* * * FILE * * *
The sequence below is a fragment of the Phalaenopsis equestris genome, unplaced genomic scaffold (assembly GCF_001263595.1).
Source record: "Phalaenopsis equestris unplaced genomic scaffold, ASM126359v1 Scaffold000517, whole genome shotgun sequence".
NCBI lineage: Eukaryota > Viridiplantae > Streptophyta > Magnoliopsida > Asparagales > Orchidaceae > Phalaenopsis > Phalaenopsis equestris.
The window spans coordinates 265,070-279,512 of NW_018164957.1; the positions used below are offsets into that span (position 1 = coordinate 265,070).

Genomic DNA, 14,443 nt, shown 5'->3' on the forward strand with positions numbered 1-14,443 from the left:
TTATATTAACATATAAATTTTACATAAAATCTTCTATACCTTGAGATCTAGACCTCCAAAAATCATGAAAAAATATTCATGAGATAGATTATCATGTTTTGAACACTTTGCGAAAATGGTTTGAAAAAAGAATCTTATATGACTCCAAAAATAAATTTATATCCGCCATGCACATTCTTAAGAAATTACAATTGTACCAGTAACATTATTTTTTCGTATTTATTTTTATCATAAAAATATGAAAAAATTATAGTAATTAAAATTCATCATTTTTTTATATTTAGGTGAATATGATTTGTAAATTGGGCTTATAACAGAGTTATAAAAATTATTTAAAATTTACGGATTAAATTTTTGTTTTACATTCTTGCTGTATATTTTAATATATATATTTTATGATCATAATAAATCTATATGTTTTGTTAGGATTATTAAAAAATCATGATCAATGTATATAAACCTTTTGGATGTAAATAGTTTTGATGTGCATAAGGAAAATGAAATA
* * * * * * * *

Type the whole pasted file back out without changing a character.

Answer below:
The sequence below is a fragment of the Phalaenopsis equestris genome, unplaced genomic scaffold (assembly GCF_001263595.1).
Source record: "Phalaenopsis equestris unplaced genomic scaffold, ASM126359v1 Scaffold000517, whole genome shotgun sequence".
NCBI lineage: Eukaryota > Viridiplantae > Streptophyta > Magnoliopsida > Asparagales > Orchidaceae > Phalaenopsis > Phalaenopsis equestris.
The window spans coordinates 265,070-279,512 of NW_018164957.1; the positions used below are offsets into that span (position 1 = coordinate 265,070).

Genomic DNA, 14,443 nt, shown 5'->3' on the forward strand with positions numbered 1-14,443 from the left:
TTATATTAACATATAAATTTTACATAAAATCTTCTATACCTTGAGATCTAGACCTCCAAAAATCATGAAAAAATATTCATGAGATAGATTATCATGTTTTGAACACTTTGCGAAAATGGTTTGAAAAAAGAATCTTATATGACTCCAAAAATAAATTTATATCCGCCATGCACATTCTTAAGAAATTACAATTGTACCAGTAACATTATTTTTTCGTATTTATTTTTATCATAAAAATATGAAAAAATTATAGTAATTAAAATTCATCATTTTTTTATATTTAGGTGAATATGATTTGTAAATTGGGCTTATAACAGAGTTATAAAAATTATTTAAAATTTACGGATTAAATTTTTGTTTTACATTCTTGCTGTATATTTTAATATATATATTTTATGATCATAATAAATCTATATGTTTTGTTAGGATTATTAAAAAATCATGATCAATGTATATAAACCTTTTGGATGTAAATAGTTTTGATGTGCATAAGGAAAATGAAATA